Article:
The fragile truce that ended five days of strikes between Israel and the Gaza-based Palestinian Islamic Jihad was holding on Monday, despite a single rocket fired from the enclave into Israeli territory.
The missile activated warning sirens in the south of the Israeli city of Ashkelon and surrounding areas on Sunday night. It fell on open ground and no injuries were reported.
A source in a coalition of Gaza’s militant groups told Al Jazeera the launch was the result of a malfunction and “the resistance confirms its commitment to the ceasefire”.
Israel’s military subsequently said its tanks fired on two observation posts belonging to Palestinian Gaza-based group Hamas.
The brief exchange followed the culmination of international efforts, led by Egypt, to broker a ceasefire to the violence that killed 33 Palestinians and two people in Israel. One was an elderly Israeli woman, the other a Gazan farmworker who had crossed into Israel for work. About 20,000 Gazans have permission to work in the country.
Israel, the US and the UN thanked Egypt for its efforts to negotiate the ceasefire, which came into effect only days before the Israeli celebration of Jerusalem Day, which has at various points been the trigger for violence between Israeli forces and Gaza militants.
As part of the celebrations, mostly right-wing and far-right Israelis march through Jerusalem’s Old City, including most controversially through its Muslim Quarter.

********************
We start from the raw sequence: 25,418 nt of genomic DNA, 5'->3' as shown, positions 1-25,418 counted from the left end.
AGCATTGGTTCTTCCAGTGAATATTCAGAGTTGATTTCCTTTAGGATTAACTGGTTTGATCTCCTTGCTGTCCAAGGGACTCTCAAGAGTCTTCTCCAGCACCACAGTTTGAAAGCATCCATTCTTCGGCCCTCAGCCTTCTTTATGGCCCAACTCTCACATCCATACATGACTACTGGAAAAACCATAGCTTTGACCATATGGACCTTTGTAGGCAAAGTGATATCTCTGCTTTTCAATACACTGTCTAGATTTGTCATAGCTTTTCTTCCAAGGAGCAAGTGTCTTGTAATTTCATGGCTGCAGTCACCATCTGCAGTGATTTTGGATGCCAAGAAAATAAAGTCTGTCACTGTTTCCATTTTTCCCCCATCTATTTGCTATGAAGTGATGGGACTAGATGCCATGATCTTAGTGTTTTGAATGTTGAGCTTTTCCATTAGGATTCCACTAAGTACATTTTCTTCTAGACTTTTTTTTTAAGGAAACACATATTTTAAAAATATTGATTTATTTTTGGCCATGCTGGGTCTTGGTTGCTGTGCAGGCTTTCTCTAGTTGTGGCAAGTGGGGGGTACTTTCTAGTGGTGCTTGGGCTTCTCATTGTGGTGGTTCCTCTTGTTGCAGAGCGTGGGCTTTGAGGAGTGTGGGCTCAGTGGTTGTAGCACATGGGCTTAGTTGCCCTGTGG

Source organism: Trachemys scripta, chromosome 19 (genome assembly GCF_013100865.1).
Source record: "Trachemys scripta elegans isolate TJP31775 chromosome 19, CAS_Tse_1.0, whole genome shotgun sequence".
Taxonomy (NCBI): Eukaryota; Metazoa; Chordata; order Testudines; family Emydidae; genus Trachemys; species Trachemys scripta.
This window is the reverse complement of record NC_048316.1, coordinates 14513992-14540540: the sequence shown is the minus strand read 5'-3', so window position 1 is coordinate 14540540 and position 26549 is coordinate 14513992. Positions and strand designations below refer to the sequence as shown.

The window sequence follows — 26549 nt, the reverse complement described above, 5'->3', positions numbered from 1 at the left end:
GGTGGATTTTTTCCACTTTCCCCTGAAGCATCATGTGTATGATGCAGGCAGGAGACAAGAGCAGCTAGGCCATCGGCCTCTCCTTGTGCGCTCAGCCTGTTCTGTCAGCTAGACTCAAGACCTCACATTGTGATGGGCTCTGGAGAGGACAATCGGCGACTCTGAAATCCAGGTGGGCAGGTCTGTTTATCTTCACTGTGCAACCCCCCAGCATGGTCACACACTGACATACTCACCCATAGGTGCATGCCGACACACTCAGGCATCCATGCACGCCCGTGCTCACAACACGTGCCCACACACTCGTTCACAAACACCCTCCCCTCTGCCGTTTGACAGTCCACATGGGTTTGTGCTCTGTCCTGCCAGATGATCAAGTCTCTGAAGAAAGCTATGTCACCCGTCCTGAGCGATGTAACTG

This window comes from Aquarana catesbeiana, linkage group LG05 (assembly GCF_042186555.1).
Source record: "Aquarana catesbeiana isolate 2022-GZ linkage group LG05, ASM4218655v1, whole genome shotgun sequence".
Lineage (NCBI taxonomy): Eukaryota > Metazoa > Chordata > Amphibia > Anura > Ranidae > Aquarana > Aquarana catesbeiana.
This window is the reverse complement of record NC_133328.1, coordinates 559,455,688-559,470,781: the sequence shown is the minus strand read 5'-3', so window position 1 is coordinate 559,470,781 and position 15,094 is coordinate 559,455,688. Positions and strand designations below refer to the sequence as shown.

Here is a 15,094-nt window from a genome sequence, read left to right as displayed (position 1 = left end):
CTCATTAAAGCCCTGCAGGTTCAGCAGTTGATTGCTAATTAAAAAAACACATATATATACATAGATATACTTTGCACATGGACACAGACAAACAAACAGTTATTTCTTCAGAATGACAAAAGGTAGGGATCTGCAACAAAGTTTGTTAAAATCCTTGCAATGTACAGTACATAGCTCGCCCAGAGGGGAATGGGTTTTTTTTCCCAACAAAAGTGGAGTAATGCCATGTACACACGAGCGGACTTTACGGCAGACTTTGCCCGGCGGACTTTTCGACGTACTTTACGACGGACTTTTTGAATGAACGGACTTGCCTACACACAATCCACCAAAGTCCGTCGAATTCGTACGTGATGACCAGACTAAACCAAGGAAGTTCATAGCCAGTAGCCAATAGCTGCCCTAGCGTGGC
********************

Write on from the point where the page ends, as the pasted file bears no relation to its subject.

Despite calls to do so for security reasons, Israeli authorities do not plan to alter the traditional route on Thursday, leading to fears the march could trigger another wave of violence.
In the West Bank, a Palestinian man was shot dead on Monday morning, as Israeli forces prepared to demolish the home of a Palestinian who killed two Israeli brothers in the West Bank in February.
The total number of Palestinians killed by Israeli gunfire has risen to 152 this year, including 33 who were killed during the most recent bout of violence in Gaza.
The latest killing also comes on the day of the 75th anniversary of the Nakba — the day marking a mass displacement of around 700,000 Palestinians from their homes following the creation of Israel.
Many people argue that the Nakba is still happening, due to continued killings and displacement of Palestinians.
Last week, the UN Human Rights Office in the Occupied Palestinian Territories said it was “deeply concerned” by the forced eviction of the Ghaith-Sub Laban family in the Old City of Jerusalem.
An Israeli court had previously ruled that the home of Nora Ghaith, 68, and Mustafa Sub Laban, 72), would be seized by a settler organisation called the Galicia Trust.
The Sub Laban family has been fighting the trust in a legal battle since 2010.
The eviction notice against the Ghaith-Sub Laban family is scheduled for June 11.
“The forced eviction of the Sub Laban family is part of ongoing evictions of Palestinian families from their homes in East Jerusalem, primarily based on discriminatory laws and practices, which violate the human rights of Palestinians, resulting in forced evictions, the loss of property and sources of livelihood,” the UN said in a statement.
Forcible transfer is prohibited under international law “and may amount to a war crime”, it added.